[sdiy] Getting over eBay (rant)

Batz Goodfortune batzman at all-electric.com
Thu Jun 13 10:04:57 CEST 2002

Y-ellow Don and all.

At 10:44 AM 6/12/02 -0700, Don Tillman wrote:

>I don't believe this.
>The only non-wood acoustic guitars made in any quantity are the
>Ovations, and those are built that way for efficient manufacturing,
>for gigging ruggedness, and for resistance to temperature and
>humidity changes.

Yes I recall them saying something like that.

But then... Why do you think that was?

And Ovation weren't the only ones. They were just the only ones successful 
enough in marketing the concept.

And just before anyone becomes too much of an apologist for Ovation, I 
never said they sounded bad or were a bad idea or anything like that now 
did I? Just that the impetus for them to even do the research was due to 
the same kind of paranoia about dwindling resources that drove xerox to 
invent the GUI.

One of the main reasons for curing wood in the time honored traditional 
method was for exactly the reasons cited above. So why would anyone in 
their right mind jump through the hoops that Ovation did if there wasn't a 
received resource crisis? Ovation spent about 5 years overcoming the knee 
jerk reaction to plastic guitars. And my guess is half of their stating 
their reasons along these lines so adamantly is to get people to overcome 
their skepticism and just jolly well try the things. Because as should be 
obvious, acoustics is acoustics. You get the properties right and it 
doesn't matter if it's made out of compressed horse manure, it's still 
going to sound good. (even if the music stinks)

I'm no big fan of guitars. As a synthesist I've played second fiddle (no 
pun intended) to them all my life. But there are so many advantages to a 
plastic guitar it would be beyond the scope here. The point is NOT what 
ovation achieved but why they felt the need to achieve it in the first place.

And if it came to that, I'd be happy with a plastic piano if they got the 
sound board right. And I'm sure they could. The bottom line though is that 
getting hold of instrument grade materials these days is becoming rapidly 
more difficult with the depletion of the natural resources that provided 
them. So other technologies need to be found to satisfy the market.

There are a couple of guys in Country Victoria at the moment who've got 
themselves a rep for being the best viola crafts-persons in the world. I 
saw a segment on TV about them once. They were saying that they only use a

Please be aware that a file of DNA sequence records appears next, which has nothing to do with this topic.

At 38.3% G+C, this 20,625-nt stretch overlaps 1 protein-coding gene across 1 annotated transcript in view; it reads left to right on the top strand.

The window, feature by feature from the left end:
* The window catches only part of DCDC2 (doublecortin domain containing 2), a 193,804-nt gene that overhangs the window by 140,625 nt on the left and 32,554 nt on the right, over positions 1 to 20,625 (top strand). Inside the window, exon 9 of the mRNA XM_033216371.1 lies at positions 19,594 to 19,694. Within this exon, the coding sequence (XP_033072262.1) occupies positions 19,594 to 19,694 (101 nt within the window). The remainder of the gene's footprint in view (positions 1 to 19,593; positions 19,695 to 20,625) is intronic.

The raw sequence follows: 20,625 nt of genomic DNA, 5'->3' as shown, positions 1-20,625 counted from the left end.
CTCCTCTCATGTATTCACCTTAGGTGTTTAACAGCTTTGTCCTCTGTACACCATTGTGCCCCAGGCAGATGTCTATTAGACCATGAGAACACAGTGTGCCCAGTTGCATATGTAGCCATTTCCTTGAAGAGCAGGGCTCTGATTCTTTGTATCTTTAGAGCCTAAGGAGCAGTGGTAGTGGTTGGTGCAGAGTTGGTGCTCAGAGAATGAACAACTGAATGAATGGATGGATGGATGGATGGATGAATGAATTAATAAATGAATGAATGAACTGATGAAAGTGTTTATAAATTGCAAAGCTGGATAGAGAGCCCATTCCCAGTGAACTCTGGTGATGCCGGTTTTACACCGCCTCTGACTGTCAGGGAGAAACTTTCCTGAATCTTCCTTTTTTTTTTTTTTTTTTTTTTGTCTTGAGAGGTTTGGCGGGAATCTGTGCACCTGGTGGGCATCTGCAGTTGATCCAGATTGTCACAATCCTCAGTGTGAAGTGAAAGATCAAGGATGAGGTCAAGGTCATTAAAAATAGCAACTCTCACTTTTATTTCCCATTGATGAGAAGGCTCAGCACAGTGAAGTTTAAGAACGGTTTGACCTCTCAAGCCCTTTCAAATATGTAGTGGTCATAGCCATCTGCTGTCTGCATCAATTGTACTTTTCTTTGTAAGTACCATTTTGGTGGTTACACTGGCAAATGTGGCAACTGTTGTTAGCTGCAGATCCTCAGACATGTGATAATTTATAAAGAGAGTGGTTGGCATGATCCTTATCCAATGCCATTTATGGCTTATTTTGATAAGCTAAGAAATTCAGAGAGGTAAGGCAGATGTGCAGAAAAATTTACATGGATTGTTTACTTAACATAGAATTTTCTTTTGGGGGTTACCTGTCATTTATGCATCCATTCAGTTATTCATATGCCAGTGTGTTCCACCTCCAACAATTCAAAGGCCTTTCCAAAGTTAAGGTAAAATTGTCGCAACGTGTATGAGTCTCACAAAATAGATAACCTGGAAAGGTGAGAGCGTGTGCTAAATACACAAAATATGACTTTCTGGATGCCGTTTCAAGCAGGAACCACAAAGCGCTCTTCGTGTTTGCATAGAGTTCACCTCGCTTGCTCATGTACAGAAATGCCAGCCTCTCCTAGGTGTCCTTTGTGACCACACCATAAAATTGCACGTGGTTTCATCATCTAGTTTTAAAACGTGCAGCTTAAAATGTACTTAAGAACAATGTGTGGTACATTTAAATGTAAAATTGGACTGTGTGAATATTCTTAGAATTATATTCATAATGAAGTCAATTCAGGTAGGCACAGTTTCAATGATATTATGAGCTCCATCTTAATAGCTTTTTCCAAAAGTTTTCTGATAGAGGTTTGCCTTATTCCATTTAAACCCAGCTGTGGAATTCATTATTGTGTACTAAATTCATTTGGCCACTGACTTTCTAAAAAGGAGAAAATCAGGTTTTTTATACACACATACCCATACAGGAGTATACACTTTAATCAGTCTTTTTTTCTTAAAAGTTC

particular kind of wood but even though they adhere to the traditional 
methods as much as possible, they have to use more modern techniques 
because some things just aren't possible any more. And of course some 
techniques are simply superior anyway. But this is still far from the 
production-line approach used by Yamaha.

And don't get me wrong about that either. An old girlfriend of mine use to 
play the viola and she had one of yamaha's up market models and said it was 
pretty damn good.

>I don't believe this either.  Roland knew, as does everybody else in
>the business, that the price of digital memory has been dropping by
>roughly two orders of magnitude every decade.  That's steep, and it's
>been steady for at least four decades.  A sampler-based piano becomes
>implementable at some point, and forever dirt cheap after that.

Yeah. That's true. You are absolutely correct. But this is not the only 
approach. Before that, Yamaha were trying to do it using FM. Kurtzweil was 
using some hybrid adaptive sampling technique which looked quite 
interesting. There's even some VST instrument that's supposedly very good. 
But if this was the only reason, why would Roland and other's also try to 
emulate the look and feel of a baby grand piano? Why not stick to something 
a whole lot more convenient. Why make big, heavy parlor models of digital 
instruments if the only reason for making digital emulations of these 
things is because the cost of doing so has become affordable?

It all kinda reminds me of those imitation log fires. They stick them in a 
real fire place and you have to look real closely to realize they're not 
real perhaps, but "Not real" they are. Because burning wood is fucking 
expensive these days and the whole process, though perhaps more romantic, 
is less than convenient these days.

And that's the basic argument they used from what I remember. Obviously the 
whole situation is far more complex than this. When you take into account 
marketing and technology and affordability and all those other factors. But 
all the bottom line in this argument is, that if you think the world hasn't 
been raped of natural resources, go ask a master crafts-person instrument 

Be absolutely Icebox.

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